The regulation of apolipoprotein A-I gene expression: Dietary copper and zinc
AuthorWu, Yongjian, 1969-
AdvisorLei, David K. Y.
MetadataShow full item record
PublisherThe University of Arizona.
RightsCopyright © is held by the author. Digital access to this material is made possible by the University Libraries, University of Arizona. Further transmission, reproduction or presentation (such as public display or performance) of protected items is prohibited except with permission of the author.
AbstractCopper (Cu) deficiency was induced in rats and Hep G2 cells by the use of a Cu-deficient diet and a cupruretic chelator, respectively. In the rat liver, Cu-deficiency did not alter the apo A-I mRNA abundance, but shifted significant amounts of mRNA to translationally more active fractions. These findings indicated that an increase in translational efficiency may contribute to the increase in hepatic apo A-I synthesis observed in Cu-deficient rats. In Hep G2 cells, Cu-depletion elevated the cytoplasmic apo A-I mRNA abundance by 1.5-fold. A 2.5-fold increased transcription rate and a 2-fold accelerated mRNA decay were also established in Cu-depleted cells. These changes appeared to be specific to Cu depletion, because they were reversed by Cu repletion. Moreover, the cytoplasmic mRNA abundance of HNF-4, a major transcription activator of apo A-I gene, was elevated by 1.6-fold in Cu-depleted cells. Thus the elevated cellular apo A-I mRNA level may have resulted from an accelerated mRNA turnover, and subsequently contributed to the enhanced apo A-I synthesis and secretion observed in Cu-depleted cells. Zinc (Zn) deficiency was induced in animals and Hep G2 cells by the use of Zn-deficient diet and medium, respectively. Plasma HDL apo A-I levels was reduced 18% in hamsters and 13% in rats. Whereas Zn repletion normalized plasma apo A-I to the control level in hamsters and increased it by 34% in rats. No treatment difference was detected in the intestinal apo A-I mRNA abundance in both species, although the hepatic abundance was reduced by 18% and 55% in Zn-deficient hamsters and rats, respectively. Subsequent Zn-repletion normalized the mRNA abundance to the control level in hamsters and elevated it by 41% in rats. As compared to control Hep G2 cells, the cellular Zn content and apo A-I mRNA abundance were reduced by 55% and 20% in Zn-depleted cells, but increased by 64% and 11% in Zn-supplemented cells, respectively. Furthermore, Zn-repletion completely normalized the effects of Zn-depletion. Thus the depletion of hepatic Zn content may cause the reductions in hepatic apo A-I mRNA abundance and plasma apo A-I pool observed in Zn deficiency.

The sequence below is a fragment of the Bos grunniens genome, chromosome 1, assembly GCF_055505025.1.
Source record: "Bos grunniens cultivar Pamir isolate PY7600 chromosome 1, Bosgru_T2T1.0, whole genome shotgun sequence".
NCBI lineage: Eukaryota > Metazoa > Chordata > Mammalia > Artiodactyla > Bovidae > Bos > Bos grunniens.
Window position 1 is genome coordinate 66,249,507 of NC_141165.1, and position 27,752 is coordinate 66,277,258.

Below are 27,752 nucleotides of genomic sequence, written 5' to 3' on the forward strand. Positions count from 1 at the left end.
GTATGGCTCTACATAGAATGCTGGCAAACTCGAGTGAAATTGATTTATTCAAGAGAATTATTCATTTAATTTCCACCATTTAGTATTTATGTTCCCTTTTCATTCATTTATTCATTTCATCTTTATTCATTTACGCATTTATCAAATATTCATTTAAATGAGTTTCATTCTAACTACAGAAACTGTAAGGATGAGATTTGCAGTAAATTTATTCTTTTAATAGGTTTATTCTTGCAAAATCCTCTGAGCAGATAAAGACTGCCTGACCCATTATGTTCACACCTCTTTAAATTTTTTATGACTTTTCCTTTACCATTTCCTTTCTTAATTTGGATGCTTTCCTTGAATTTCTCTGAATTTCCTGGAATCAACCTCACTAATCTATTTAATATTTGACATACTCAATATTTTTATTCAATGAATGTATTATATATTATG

Degree ProgramGraduate College